As I watched the Titans get decimated in early December against a Giants team that finished 6-10, I said “nevermore”. Don’t do that, by the way. The team had the misfortune of completing the 2014 “campaign of tears” with three December home games. I’m going to guess that while they were technical sellouts, these games represented the smallest actual crowds in Nashville franchise history.
An email forwarded from my dad from a PR rep of the team changed my mind. I’m near the end of my annual late-December vacation, so I could spare a couple days to head north.
Last time I completed this journey, I focused on the finer fried-chicken joints from Atlanta to Nashville. This time, I kept the general theme going, stopping at Chattanooga institution Champy’s. Fried tenders in buffalo sauce and fries. You probably shouldn’t operate heavy machinery after that experience.
I discovered that yes indeedy, there are other professional sporting squads in the Nashville area. My dad’s friend has one season ticket to the Nashville Predators, and he was able to get two extra seats in the lower area, so I couldn’t say no. I’ll say this about hockey. The team’s way more social-media savvy, using different platforms for contests and such. Tony, the season-ticket holder, has a card that gives him discounts on concessions. I was shocked that a Dos Perros cost “just” $6.75, compared to the $9 that I’d plunk down for a Blackstone Nut Brown Ale.
Many years ago I attended a Predators game with my wife, and we loved the “fang finger” salute the fans give during power plays and the fact that the team gave away free tacos when the team scored five goals. This time it was four goals and your ticket could be redeemed for a Frosty. The crowd got into a couple of “Frosty” chants.
One thing I love about other sports is the chants. At the Titans game it’s all pumped in noise and it kills the fan’s ability to just yell at the players on the field. After the Predators scored a goal, they chanted the goalie’s name, followed by “It’s all your fault, it’s all your fault.”
And let me conclude the Saturday portion of the weekend by saying it was unusual to see the home team 1) have a lead and 2) keep it for the duration of the contest.
What on earth would get me to a Titans game on December 28? Selected season-ticket holders were allowed to go on the field to hold up a “Titan Up” flag before the game. That was the gist of the forwarded email. I didn’t know exactly what that would entail so I said what the heck. Let me say that the weather was as inviting as the matchup. The Colts had clinched the 4 seed in the upcoming playoffs, so they had nothing to play for, save being the 10th team in a row to beat the Titans coming off a defeat.
We met under the shadow of the Frank Wycheck banner. I guess it’s hard to have shadows when the sun isn’t out. We hung out with fellow Titan fans and found out that most of us had complained to the team and received this pre-game honor as a mea sucka of sorts. A couple of youngster team officials wearing nice shoes about to be ruined led us down to the bowels of the stadium. We lined up, about 40 fans or so, and held the sides of the giant flag.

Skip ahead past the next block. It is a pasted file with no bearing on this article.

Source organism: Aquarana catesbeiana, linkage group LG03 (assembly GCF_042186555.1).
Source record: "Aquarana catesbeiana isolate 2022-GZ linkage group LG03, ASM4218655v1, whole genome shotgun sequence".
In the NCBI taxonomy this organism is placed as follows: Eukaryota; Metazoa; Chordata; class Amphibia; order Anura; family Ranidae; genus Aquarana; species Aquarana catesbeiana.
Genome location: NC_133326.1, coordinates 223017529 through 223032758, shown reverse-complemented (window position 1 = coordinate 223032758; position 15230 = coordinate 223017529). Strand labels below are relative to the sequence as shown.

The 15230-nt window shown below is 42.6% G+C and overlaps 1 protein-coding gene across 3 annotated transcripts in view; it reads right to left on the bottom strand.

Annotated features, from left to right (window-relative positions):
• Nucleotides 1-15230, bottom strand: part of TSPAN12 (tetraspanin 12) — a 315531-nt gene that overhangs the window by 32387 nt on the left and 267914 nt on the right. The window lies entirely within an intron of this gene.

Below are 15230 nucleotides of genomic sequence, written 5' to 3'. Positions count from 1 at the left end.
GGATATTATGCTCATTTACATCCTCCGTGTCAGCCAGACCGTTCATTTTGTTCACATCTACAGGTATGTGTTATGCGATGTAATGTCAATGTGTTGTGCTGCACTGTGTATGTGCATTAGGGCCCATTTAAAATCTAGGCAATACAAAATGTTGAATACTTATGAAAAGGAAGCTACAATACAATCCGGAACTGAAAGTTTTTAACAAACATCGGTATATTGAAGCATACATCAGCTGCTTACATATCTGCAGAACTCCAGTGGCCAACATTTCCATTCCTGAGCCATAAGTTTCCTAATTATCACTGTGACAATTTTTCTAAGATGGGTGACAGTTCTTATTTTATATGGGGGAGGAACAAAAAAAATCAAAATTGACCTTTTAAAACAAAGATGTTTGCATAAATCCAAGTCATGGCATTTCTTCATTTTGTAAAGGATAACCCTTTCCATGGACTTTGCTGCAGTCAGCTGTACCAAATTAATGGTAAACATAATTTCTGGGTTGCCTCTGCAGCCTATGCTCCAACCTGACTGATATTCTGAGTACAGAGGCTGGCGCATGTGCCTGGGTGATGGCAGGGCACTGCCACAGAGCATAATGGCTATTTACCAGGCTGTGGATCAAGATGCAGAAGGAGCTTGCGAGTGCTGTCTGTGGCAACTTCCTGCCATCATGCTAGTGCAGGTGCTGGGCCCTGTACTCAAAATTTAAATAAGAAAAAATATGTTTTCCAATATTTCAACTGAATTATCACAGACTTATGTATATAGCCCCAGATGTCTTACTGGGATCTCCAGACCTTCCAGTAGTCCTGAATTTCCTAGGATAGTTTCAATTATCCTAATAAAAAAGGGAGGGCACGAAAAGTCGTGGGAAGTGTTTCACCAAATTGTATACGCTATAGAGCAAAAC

At first I assumed the flag would be a set of individual flags and I had daydreams of holding it upside-down in protest, because protesting a 2-13 NFL franchise is the height of badassery. Everyone had their phones out and when I took a picture of my dad, a security person told me that pictures weren’t allowed in the tunnel, but they were OK on the field. I didn’t totally get that until the Indianapolis Colts, all giant men, walked by for their final prep before the game. One person yelled “Andrew Luck, I drafted you on my fantasy team” and I was glad nobody yelled at him for sucking in fantasy championship week.
We did see former Titan Matt Hasselbeck recognize one of the Titan flacks and give him a handshake. I wonder if the Munchak era would have been different had the higher-ups realized that Hass was the best Titan QB since McNair.
We got the green light to walk on the field. The sidelines were nothing but mud. There was a strong desire to take pictures, but it was hard to do while holding a giant flag in one hand. That was the issue the entire time. We lined up on the North end of the field, expanded the flag, then hung out for the whole pregame ceremony, from the national anthem to the fireworks to Adam Vinatieri and Ryan Succop attempting field goals from 15 yards away from us. I wondered if we’d get to keep the football if a punter hit us with a stray kick. We showed up on the Titans’ uber Jumbotron which was nice. Eventually it was time to push the flag back together and walk off. We were in the tunnel when the kickoff happened and had to rush back to our seats to see how quickly the Colts would score.
I suggested to my dad that we leave at halftime and he agreed, deciding to start our cold journey back to the car at the two-minute warning. The Titans kept it close but it was clear that they were outmatched.
That was the final memory of the season, walking over a bridge, getting rained on and blown around by the wind, trying desperately to recall a time when the team wasn’t completely pathetic. Sadly, dreams of a #1 overall pick died when the Bucs blew a 13-point lead in the fourth quarter. Even in losing, the Titans couldn’t be the best.
Final picture: Me with the Pacman jersey